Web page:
The game of chicken over cutting off unemployment insurance payments, for many the only way of paying any of their bills, is resolved. The White House has announced that unemployment benefits will be extended for another 13 months and in exchange, the Republicans will be able to extend tax credits for millionaires.
From the Los Angeles Times:
President Obama proposed a compromise on the thorny political issue of tax cuts on Monday, describing a tentative agreement that would extend all of the George W. Bush-era reductions set to expire the end of this year and continue unemployment benefits for 13 months.
In a televised statement, Obama announced what he called “a framework for a bipartisan agreement” that would temporarily extend the tax cuts for the middle class and for the rich alike. The tentative agreement reached Monday likely means that taxes will not increase on Jan. 1 as originally scheduled.
Such a tax increase, “would be a chilling prospect for the American people,” Obama said “I am not willing to let that happen.”
Obama defended his decision to compromise as needed for the economic recovery.
Recognizing that the agreement could cause problems with some Democrats, who have urged him to stand firm against the Republicans, Obama insisted that it “would be a grave injustice to allow these” tax cuts to expire.
The statements make a sharp contrast to the President’s earlier remarks regarding concern for the great burden extending tax cuts for the wealthy would place on the deficit, but show that his urge to find some sort of compromise outweighed any desire to force Republicans to justify their preferences for giving more money to the wealthy over assisting the poor.
For months, President Obama insisted that permanently extending tax cuts for the wealthy would be unfair to middle class Americans and add $700 billion to the government deficit.
What the president calls a framework agreement involves a two-year temporary extension of all Bush-era tax cuts, continuing unemployment benefits for 13 months, and reducing payroll taxes for workers to encourage businesses to hire new employees.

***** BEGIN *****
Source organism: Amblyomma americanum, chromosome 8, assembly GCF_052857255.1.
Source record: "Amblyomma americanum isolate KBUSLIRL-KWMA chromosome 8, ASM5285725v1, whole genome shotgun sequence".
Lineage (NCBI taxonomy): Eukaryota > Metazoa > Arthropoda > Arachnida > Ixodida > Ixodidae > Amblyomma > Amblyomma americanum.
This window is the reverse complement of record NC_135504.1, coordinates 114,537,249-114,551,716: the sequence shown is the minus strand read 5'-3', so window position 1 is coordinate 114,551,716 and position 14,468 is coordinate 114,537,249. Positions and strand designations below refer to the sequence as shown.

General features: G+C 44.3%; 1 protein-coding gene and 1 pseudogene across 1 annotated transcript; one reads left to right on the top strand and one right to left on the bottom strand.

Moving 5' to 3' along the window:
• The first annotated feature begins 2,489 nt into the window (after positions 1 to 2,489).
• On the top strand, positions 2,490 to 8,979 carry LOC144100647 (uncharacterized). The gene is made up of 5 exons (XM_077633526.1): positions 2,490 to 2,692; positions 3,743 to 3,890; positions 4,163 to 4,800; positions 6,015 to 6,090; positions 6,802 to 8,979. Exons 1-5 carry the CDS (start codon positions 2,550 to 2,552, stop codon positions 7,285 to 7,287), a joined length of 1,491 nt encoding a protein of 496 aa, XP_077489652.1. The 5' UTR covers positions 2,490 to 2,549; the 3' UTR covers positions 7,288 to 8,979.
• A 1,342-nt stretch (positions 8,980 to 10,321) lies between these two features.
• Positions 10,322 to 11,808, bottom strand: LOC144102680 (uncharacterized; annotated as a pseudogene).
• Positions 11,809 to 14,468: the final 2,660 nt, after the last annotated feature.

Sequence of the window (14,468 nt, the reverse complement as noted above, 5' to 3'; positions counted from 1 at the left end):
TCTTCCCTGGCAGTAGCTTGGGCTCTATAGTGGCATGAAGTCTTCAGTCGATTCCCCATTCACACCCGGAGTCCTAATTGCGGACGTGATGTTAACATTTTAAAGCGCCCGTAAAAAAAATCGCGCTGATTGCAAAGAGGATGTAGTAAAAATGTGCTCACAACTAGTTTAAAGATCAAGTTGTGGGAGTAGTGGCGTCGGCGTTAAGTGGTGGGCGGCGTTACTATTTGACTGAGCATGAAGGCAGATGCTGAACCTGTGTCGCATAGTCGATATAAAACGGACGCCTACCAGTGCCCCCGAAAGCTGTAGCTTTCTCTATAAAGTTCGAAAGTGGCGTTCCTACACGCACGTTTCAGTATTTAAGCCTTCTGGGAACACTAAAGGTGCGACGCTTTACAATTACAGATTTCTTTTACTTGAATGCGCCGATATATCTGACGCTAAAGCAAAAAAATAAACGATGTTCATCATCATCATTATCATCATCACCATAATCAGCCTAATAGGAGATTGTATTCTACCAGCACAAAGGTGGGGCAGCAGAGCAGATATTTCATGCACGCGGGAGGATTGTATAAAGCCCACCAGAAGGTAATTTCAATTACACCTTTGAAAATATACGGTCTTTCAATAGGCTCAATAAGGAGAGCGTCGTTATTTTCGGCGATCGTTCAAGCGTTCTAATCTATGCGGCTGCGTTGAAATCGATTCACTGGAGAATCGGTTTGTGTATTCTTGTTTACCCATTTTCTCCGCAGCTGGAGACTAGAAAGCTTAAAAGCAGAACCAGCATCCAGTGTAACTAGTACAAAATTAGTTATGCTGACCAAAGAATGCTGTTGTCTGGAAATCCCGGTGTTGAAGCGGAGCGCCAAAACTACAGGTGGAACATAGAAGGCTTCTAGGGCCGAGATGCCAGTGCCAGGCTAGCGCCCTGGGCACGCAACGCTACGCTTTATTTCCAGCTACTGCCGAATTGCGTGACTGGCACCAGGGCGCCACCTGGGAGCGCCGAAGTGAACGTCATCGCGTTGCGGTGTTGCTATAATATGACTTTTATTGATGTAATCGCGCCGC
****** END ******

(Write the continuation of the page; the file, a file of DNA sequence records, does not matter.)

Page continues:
Citing what he called real and profound differences between Democrats and Republicans, Mr. Obama said he decided to move to break a stalemate that could have continued into the new year.
“I know there are some people in my own party, and in the other party, who would rather prolong this battle, even if we can’t reach a compromise,” said President Obama. “But I am not willing to let working families across this country become collateral damage for political warfare here in Washington. I am not willing to let our economy slip backwards, just as we are pulling ourselves out of this devastating recession.”
For those who realized the fight was already over when the White House put out a statement declaring private talks and the need to compromise only minutes after the House voted to reject extending the millionaire tax cut extension, the President appears simply to be the worst negotiator ever. But TIME Magazine is painting this as a brilliant strategic move.
The president presented a series of major concessions to the Republican Party, proposals he had campaigned against and with which he said he still disagreed. For two years, expiring income tax cuts put into place by President Bush would be extended for all income groups, including the richest two percent of households. A cut on the estate tax would also be extended, in a modified form, with no taxes on the first $5 million of inheritance and a 35% tax on everything else.
In exchange, Obama said he had secured an extension of unemployment benefits for 13 months and a number of tax cuts, for education expenses, families with children and the low income from the 2009 Recovery Act that were set to expire. One of those tax cuts, which had long been criticized by Republicans, the Making Work Pay Tax Credit, would be traded for a similarly generous 2 percent decrease in the payroll tax for workers. There was also a deal to extend certain business incentives.
A cynic could read the deal, which still needs to be accepted by rank and file members of Congress, as a classic Washington giveaway. In order to gain acceptance for budget-busting benefits that Republicans wanted, Obama had negotiated budget-busting benefits that Democrats wanted. The White House offered no estimates for the costs of the two-year deal Monday night, but it is likely to cost as much as $200 or $300 billion, money that will simply be borrowed with expectation that another generation can foot the bill.
But at the White House, where there is much anxiety about the staggering performance of the economy, this is considered a victory. In crafting the compromise, Obama may be able to effectively able to sneak another stimulus bill through Congress, by capitalizing on the Republican habit of refusing to acknowledge the deficit impact of tax cuts.
One thing is for certain — the President is most definitely working in the way that he believes will best position himself for his 2012 reelection. We can only hope that as we progress, that coincides with what is best for the country as well.